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Selected Papers of Internet Research 16:

The 16th Annual Meeting of the Association of Internet Researchers Phoenix, AZ, USA / 21-24 October 2015

Suggested Citation (APA): Chabot, S. (2015, October 21-24). Making space for women’s history: rhetoric, digital activism and the national women’s history (cyber)museum. Paper presented at Internet Research 16: The 16th Annual Meeting of the Association of Internet Researchers. Phoenix, AZ, USA: AoIR.

Retrieved from http://spir.aoir.org.

MAKING SPACE FOR WOMEN’S HISTORY: RHETORIC, DIGITAL ACTIVISM AND THE NATIONAL WOMEN’S HISTORY

(CYBER)MUSEUM

Shersta Chabot

Arizona State University

This paper investigates the rhetorical processes through which feminist activists in the United States “make space” for their work via digital media technologies. Using the National Women’s History (Cyber)Museum (NWHM) as a focus, this paper explores the significant shifts that history museums in the United States have recently undergone within the cultural imaginary, shifts necessitated by a booming digital entertainment industry, social media and mobile devices. Museums have long held a venerated place in U.S. culture – we look to our history museums to provide us with information about the past, connecting us to carefully curated ideological and cultural narratives that live on in the public memory as artefacts live on in museum displays (Hooper-Greenhill, 2000). In this sense, the history museum engages in a critical form of rhetorical agency, one that contributes to and shapes public memory in very specific ways (Blair, 1999).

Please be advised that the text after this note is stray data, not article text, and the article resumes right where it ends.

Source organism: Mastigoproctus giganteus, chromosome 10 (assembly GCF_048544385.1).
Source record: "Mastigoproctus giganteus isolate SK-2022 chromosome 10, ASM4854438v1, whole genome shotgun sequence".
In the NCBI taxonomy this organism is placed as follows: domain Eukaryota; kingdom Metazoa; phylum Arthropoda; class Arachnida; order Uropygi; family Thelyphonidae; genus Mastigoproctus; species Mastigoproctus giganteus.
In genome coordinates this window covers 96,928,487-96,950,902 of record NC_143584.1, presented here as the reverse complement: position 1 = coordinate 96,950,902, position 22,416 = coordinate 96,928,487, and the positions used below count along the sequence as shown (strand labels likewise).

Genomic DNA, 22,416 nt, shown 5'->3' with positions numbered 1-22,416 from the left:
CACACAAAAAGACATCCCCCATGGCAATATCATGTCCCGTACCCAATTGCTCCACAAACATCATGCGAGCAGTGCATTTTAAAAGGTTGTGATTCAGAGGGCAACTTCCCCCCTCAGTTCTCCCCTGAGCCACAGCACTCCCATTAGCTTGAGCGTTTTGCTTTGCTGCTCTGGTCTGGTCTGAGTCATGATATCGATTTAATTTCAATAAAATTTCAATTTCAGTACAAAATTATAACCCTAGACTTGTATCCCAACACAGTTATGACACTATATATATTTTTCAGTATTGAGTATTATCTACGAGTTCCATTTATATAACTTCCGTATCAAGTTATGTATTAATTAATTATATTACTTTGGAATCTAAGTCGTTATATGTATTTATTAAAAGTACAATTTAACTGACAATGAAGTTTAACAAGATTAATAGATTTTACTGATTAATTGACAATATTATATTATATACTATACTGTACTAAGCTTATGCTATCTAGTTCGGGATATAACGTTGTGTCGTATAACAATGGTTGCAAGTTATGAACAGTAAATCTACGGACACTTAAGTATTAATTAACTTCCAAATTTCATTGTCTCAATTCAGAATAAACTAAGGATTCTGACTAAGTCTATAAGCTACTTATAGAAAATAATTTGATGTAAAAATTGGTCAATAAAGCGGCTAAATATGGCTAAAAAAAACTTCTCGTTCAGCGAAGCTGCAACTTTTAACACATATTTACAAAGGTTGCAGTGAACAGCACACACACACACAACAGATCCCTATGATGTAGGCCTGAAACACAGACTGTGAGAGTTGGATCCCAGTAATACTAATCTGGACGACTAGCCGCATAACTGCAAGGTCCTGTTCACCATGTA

But does this agency also shift as the history museum shifts from physical form to digital form, or vice versa? Can a “cyber” museum like the NWHM perform the same rhetorical work accomplished by more traditional history museums? Such questions hold critical implications for current and future museum projects that seek to address—and correct-- longstanding national historical narratives that obscure, stereotype or erase the

contributions of women and people of color from an otherwise collective past.

In tandem with the rise and spread of new media technologies and the internet, the place of the history museum within the cultural imaginary has undergone a radical change. As museum scholar Antonio Battro (2010) has argued, the emergence of the

“virtual museums” that digital technologies have made possible marks a significant ideological and cultural shift in the way that the American public engages with their own imagined past. Building upon Malraux’s concept of the imaginary museum, Battro further claims that “the virtual museum has ceased to be a simple reflection of the real one; it has developed a life of its own, no longer satisfied with informing and exhibiting but challenging to action and discovery” (146). Philosopher Hilde Hein (2000) describes this shift as one that has moved “away from object centeredness” and toward “an